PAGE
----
In the U.S., the company operates approximately 60 properties of which 14 are owned. Major U.S. manufacturing and warehousing facilities used by the oral, personal and home care segment of Colgate-Palmolive are located in Morristown, New Jersey (previously the headquarters of the Mennen company prior to their 1991 buyout, and still HQ of the Mennen division); Morristown, Tennessee; and Cambridge, Ohio. The pet nutrition segment has major facilities in Bowling Green, Kentucky; Emporia, Kansas; Topeka, Kansas; Commerce, California; and Richmond, Indiana. The primary research center for oral, personal and home care products is located in Piscataway, New Jersey and the primary research center for pet nutrition products is located in Topeka, Kansas.
Overseas, the company operates approximately 280 properties of which 80 are owned in over 70 countries. Major overseas facilities used by the Oral, Personal and Home Care segment are located in Australia, Brazil, China, Colombia, France, Guatemala, India, Italy, Malaysia, Mexico, Poland, South Africa, Thailand, Venezuela, Vietnam and elsewhere throughout the world.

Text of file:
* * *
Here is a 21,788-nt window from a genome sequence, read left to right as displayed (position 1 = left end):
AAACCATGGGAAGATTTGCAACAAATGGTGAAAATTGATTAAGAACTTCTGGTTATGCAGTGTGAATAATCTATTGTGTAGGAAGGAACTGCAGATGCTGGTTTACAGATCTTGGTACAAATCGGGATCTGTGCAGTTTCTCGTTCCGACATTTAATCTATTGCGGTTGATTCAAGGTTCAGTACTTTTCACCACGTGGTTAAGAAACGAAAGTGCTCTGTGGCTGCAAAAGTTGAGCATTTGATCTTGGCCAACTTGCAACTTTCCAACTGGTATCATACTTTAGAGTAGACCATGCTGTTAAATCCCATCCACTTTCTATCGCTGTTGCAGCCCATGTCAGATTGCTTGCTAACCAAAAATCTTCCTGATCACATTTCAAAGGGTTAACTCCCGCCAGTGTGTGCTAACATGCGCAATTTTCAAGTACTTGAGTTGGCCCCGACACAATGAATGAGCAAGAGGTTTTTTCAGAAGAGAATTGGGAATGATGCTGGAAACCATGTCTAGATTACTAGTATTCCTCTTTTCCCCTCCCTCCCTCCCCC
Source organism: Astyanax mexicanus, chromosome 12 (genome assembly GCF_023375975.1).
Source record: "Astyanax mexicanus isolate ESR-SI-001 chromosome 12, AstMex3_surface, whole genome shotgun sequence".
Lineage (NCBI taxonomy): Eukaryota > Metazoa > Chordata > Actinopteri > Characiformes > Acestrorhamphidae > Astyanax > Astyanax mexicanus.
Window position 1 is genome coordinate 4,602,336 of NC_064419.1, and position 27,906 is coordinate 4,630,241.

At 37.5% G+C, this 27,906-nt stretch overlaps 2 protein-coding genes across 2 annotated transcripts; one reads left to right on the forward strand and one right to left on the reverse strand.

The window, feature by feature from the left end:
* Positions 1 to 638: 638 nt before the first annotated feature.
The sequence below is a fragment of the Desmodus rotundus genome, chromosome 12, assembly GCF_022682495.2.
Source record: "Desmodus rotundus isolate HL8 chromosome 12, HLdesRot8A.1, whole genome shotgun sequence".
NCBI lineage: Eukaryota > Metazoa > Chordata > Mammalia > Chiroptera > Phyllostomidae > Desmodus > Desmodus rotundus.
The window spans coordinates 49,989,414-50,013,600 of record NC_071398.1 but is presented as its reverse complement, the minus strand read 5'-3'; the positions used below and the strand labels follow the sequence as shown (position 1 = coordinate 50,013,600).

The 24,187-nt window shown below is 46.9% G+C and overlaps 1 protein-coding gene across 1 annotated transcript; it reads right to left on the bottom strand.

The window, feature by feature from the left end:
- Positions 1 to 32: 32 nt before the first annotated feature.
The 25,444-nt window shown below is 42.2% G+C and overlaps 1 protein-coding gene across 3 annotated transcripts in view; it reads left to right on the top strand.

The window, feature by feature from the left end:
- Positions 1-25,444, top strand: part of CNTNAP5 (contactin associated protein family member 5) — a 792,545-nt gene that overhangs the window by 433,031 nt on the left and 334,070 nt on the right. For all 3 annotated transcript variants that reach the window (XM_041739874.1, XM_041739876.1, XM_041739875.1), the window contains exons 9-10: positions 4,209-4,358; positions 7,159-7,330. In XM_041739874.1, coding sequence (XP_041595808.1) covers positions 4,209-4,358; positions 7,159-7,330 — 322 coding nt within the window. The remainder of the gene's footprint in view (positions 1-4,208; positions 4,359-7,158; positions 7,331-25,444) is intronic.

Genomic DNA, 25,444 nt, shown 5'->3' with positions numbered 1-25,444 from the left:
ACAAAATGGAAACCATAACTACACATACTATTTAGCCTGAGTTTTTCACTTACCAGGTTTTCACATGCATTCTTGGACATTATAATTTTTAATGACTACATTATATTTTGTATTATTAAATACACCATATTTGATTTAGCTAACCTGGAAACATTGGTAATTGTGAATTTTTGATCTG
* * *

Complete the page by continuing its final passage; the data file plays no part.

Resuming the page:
Colgate-Palmolive has closed or is in the process of phasing out production at certain facilities under a restructuring program initiated in 2004 and has built new state-of-the-art plants to produce toothpaste in the U.S., Mexico and Poland.
Colgate-Palmolive's chief manufacturing plant is located in Burlington, New Jersey, producing all of the fragrance and flavor oils for the company's facilities around the world.
The iconic hand on the Palmolive dishwashing soap label belongs to Elizabeth Barbour. The image is an illustration of a photograph taken in 1985 when the Colgate-Palmolive Company updated the image, hiring Barbour, then a hand model with the Ford Agency in New York City.